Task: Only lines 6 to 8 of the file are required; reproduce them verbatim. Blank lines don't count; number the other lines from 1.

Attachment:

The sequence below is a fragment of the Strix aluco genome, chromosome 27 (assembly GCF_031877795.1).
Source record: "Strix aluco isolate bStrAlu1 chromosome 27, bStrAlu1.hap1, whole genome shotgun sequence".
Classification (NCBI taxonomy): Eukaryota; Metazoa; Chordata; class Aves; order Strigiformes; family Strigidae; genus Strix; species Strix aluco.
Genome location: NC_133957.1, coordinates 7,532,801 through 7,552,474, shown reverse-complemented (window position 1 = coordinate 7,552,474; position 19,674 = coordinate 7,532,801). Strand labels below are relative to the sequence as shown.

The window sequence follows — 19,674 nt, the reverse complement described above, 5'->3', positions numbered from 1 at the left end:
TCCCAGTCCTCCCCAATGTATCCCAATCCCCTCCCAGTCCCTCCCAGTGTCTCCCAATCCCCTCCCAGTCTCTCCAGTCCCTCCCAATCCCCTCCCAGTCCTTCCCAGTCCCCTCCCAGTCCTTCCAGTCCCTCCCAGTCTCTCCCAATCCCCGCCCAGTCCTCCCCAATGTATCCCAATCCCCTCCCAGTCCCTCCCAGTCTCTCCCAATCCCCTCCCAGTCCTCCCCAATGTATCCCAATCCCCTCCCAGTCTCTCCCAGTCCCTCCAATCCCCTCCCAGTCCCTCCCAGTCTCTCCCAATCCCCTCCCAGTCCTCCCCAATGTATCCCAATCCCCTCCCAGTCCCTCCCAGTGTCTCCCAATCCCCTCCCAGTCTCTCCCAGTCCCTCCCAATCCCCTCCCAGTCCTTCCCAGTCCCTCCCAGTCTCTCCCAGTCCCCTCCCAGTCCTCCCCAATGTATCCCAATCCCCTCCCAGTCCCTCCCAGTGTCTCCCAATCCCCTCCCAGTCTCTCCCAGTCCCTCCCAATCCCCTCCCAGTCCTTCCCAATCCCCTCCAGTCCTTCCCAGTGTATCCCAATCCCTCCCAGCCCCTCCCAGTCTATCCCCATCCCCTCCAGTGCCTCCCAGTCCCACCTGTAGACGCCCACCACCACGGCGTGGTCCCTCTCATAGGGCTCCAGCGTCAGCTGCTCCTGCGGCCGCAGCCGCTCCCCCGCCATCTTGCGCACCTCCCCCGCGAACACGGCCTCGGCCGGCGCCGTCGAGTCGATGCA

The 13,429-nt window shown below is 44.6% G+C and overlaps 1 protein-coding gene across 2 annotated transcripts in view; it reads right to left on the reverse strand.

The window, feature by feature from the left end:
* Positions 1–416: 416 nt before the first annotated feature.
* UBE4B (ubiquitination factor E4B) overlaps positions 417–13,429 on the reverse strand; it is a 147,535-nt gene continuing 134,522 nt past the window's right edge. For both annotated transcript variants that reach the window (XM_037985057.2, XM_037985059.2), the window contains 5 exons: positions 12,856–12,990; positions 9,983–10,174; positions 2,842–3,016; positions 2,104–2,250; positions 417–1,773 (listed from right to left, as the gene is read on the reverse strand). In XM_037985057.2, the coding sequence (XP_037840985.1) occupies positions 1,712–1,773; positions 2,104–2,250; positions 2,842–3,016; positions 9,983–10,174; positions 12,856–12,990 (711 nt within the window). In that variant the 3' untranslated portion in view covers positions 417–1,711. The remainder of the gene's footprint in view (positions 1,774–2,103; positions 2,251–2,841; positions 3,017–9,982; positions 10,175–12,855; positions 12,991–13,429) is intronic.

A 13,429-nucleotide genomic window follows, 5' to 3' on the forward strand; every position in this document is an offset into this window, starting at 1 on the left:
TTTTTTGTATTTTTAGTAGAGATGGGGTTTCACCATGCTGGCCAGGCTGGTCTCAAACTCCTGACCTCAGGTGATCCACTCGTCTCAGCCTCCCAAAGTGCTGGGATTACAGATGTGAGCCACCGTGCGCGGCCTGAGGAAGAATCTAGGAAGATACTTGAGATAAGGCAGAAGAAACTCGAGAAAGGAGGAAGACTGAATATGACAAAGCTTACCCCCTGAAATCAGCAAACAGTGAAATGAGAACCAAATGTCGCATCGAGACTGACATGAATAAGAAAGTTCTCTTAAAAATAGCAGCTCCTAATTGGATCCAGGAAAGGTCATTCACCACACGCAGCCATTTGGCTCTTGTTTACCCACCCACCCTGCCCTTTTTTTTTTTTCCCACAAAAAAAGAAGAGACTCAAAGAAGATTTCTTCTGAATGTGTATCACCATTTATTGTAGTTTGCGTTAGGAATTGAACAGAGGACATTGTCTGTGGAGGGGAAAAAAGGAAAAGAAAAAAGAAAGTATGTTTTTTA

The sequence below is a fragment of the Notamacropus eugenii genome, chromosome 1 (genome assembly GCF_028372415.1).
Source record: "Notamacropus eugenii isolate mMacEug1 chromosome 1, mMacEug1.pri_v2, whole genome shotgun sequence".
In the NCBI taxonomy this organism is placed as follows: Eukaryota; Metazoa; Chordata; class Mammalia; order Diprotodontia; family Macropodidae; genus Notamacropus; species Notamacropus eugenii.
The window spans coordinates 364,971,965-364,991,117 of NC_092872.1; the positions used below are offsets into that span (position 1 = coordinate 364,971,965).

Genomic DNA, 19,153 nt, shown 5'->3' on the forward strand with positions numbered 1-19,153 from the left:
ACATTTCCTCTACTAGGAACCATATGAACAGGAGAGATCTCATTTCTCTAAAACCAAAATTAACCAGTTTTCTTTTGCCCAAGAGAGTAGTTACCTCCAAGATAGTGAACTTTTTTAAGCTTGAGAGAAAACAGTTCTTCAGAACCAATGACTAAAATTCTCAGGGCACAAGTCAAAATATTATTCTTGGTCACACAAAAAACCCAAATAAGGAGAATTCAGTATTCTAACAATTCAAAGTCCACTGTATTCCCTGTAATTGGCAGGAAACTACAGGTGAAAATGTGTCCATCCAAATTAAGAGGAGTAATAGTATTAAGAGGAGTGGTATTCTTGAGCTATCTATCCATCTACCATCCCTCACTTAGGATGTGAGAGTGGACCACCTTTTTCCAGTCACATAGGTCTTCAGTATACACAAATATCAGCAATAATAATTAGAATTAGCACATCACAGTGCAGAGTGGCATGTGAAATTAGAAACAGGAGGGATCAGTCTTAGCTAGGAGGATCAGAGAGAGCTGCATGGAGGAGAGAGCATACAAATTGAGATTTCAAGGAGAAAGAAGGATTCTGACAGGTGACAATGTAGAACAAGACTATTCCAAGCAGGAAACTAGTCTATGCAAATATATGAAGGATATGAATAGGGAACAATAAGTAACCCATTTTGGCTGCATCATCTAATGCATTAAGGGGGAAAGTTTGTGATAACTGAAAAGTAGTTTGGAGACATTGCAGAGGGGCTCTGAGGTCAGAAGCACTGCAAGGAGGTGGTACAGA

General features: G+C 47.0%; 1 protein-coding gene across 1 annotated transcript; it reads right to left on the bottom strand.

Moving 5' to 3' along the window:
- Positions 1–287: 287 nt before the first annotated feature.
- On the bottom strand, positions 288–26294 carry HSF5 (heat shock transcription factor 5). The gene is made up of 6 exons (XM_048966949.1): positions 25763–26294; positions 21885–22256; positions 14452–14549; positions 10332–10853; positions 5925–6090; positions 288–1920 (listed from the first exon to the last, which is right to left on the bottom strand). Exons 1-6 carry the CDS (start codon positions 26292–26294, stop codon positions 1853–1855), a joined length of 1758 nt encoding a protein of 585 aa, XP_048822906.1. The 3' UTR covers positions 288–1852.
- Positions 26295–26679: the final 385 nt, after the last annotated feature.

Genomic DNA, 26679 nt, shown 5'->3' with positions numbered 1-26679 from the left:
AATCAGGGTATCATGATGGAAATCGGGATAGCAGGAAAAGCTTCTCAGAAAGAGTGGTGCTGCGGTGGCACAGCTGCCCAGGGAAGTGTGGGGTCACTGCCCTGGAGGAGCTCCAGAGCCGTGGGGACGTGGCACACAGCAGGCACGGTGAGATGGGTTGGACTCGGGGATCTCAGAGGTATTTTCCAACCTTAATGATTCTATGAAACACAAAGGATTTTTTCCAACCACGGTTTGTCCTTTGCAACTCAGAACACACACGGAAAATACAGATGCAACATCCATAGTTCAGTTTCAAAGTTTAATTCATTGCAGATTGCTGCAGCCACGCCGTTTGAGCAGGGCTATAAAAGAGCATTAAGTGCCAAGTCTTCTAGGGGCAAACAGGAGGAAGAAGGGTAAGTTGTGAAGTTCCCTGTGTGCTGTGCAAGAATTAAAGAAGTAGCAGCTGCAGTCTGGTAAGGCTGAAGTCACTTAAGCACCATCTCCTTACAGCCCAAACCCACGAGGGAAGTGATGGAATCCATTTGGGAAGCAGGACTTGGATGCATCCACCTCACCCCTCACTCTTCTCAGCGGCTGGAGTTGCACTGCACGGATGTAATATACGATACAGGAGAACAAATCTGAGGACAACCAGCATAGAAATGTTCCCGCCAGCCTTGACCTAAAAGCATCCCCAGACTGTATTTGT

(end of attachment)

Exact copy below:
TCCCAGTCCTCCCCAATGTATCCCAATCCCCTCCCAGTCCCTCCCAGTGTCTCCCAATCCCCTCCCAGTCTCTCCAGTCCCTCCCAATCCCCTCCCAGTCCTTCCCAGTCCCCTCCCAGTCCTTCCAGTCCCTCCCAGTCTCTCCCAATCCCCGCCCAGTCCTCCCCAATGTATCCCAATCCCCTCCCAGTCCCTCCCAGTCTCTCCCAATCCCCTCCCAGTCCTCCCCAATGTATCCCAATCCCCTCCCAGTCTCTCCCAGTCCCTCCAATCCCCTCCCAGTCCCTCCCAGTCTCTCCCAATCCCCTCCCAGTCCTCCCCAATGTATCCCAATCCCCTCCCAGTCCCTCCCAGTGTCTCCCAATCCCCTCCCAGTCTCTCCCAGTCCCTCCCAATCCCCTCCCAGTCCTTCCCAGTCCCTCCCAGTCTCTCCCAGTCCCCTCCCAGTCCTCCCCAATGTATCCCAATCCCCTCCCAGTCCCTCCCAGTGTCTCCCAATCCCCTCCCAGTCTCTCCCAGTCCCTCCCAATCCCCTCCCAGTCCTTCCCAATCCCCTCCAGTCCTTCCCAGTGTATCCCAATCCCTCCCAGCCCCTCCCAGTCTATCCCCATCCCCTCCAGTGCCTCCCAGTCCCACCTGTAGACGCCCACCACCACGGCGTGGTCCCTCTCATAGGGCTCCAGCGTCAGCTGCTCCTGCGGCCGCAGCCGCTCCCCCGCCATCTTGCGCACCTCCCCCGCGAACACGGCCTCGGCCGGCGCCGTCGAGTCGATGCA

The 13,429-nt window shown below is 44.6% G+C and overlaps 1 protein-coding gene across 2 annotated transcripts in view; it reads right to left on the reverse strand.

The window, feature by feature from the left end: